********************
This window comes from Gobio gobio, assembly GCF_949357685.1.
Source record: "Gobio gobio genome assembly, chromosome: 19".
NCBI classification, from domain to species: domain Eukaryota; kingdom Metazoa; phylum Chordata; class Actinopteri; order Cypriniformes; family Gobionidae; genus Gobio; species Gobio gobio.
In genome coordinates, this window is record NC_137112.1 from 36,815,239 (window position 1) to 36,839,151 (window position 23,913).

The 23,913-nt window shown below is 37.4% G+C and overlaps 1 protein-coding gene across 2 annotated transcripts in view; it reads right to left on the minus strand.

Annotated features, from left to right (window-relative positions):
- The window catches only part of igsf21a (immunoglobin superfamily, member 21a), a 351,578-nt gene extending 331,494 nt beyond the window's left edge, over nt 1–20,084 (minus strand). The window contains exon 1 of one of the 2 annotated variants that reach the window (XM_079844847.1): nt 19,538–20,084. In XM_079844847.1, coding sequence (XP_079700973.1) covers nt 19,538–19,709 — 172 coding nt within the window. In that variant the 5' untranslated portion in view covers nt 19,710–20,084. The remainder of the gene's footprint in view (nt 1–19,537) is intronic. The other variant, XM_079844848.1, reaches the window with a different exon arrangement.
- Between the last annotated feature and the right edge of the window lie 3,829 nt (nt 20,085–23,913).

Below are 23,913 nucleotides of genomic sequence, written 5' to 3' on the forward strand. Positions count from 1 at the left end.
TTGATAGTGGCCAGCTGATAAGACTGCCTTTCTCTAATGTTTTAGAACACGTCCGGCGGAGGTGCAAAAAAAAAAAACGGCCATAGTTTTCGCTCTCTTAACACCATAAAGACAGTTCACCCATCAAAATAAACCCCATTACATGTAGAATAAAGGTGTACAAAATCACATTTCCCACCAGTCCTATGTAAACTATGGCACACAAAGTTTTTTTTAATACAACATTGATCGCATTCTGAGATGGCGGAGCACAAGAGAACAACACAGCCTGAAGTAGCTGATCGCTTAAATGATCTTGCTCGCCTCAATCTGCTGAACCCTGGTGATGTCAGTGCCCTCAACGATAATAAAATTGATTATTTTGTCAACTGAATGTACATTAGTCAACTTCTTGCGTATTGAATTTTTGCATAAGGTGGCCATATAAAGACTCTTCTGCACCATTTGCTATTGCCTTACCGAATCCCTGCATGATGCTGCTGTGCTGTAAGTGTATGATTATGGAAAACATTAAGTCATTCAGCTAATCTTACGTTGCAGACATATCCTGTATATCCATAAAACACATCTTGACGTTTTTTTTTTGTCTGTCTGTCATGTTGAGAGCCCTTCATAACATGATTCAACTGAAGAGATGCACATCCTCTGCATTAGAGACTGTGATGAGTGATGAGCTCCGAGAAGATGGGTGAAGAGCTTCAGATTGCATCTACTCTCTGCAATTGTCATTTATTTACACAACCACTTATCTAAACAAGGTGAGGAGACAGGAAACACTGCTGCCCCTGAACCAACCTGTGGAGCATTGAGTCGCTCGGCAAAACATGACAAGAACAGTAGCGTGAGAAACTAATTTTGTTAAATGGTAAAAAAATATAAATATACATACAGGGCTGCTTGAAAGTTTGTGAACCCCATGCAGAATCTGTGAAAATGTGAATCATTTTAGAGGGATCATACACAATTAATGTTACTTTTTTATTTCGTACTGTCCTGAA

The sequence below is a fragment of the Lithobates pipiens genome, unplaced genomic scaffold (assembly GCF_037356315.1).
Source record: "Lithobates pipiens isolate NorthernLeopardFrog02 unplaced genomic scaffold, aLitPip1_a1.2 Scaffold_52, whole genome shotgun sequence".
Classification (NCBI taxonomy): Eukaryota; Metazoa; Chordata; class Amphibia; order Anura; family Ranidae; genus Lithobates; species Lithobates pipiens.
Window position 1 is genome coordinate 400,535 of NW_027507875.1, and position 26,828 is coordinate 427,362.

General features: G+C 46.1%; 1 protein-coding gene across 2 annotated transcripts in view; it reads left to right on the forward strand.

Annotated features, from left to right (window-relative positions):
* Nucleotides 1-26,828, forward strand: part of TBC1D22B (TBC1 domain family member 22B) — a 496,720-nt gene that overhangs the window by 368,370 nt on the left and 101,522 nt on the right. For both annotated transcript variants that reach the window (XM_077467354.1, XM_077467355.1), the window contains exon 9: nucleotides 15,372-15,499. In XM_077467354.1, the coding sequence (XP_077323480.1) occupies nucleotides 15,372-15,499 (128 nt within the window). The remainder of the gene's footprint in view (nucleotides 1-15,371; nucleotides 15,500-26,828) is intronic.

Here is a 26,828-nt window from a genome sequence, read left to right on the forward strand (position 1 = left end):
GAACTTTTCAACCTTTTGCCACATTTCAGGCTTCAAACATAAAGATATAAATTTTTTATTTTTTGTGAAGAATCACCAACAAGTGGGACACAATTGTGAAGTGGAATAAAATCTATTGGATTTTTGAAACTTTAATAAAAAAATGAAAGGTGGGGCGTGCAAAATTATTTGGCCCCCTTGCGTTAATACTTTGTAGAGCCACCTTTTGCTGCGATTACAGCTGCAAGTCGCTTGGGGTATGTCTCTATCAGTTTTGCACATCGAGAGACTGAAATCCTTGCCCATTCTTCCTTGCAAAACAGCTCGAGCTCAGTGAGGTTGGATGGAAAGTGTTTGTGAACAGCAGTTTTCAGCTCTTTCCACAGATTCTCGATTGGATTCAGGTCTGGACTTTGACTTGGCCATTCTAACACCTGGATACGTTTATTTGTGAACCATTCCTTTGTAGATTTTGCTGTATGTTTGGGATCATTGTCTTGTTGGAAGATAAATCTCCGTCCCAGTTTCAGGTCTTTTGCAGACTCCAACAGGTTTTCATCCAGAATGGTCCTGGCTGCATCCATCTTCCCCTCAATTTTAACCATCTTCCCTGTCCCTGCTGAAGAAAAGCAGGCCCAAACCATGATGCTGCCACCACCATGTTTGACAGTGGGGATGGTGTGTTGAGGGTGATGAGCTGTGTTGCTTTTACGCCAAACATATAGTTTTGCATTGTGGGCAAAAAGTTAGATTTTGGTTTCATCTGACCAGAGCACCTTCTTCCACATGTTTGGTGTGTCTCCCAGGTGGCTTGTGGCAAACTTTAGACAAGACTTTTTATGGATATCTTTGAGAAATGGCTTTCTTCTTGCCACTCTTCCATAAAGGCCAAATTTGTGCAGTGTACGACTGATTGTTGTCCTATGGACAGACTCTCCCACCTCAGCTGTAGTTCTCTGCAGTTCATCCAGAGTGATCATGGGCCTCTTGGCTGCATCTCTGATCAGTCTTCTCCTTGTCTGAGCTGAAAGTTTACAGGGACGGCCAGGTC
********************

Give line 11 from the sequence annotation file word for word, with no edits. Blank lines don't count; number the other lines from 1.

The sequence below is a fragment of the Lithobates pipiens genome, unplaced genomic scaffold (assembly GCF_037356315.1).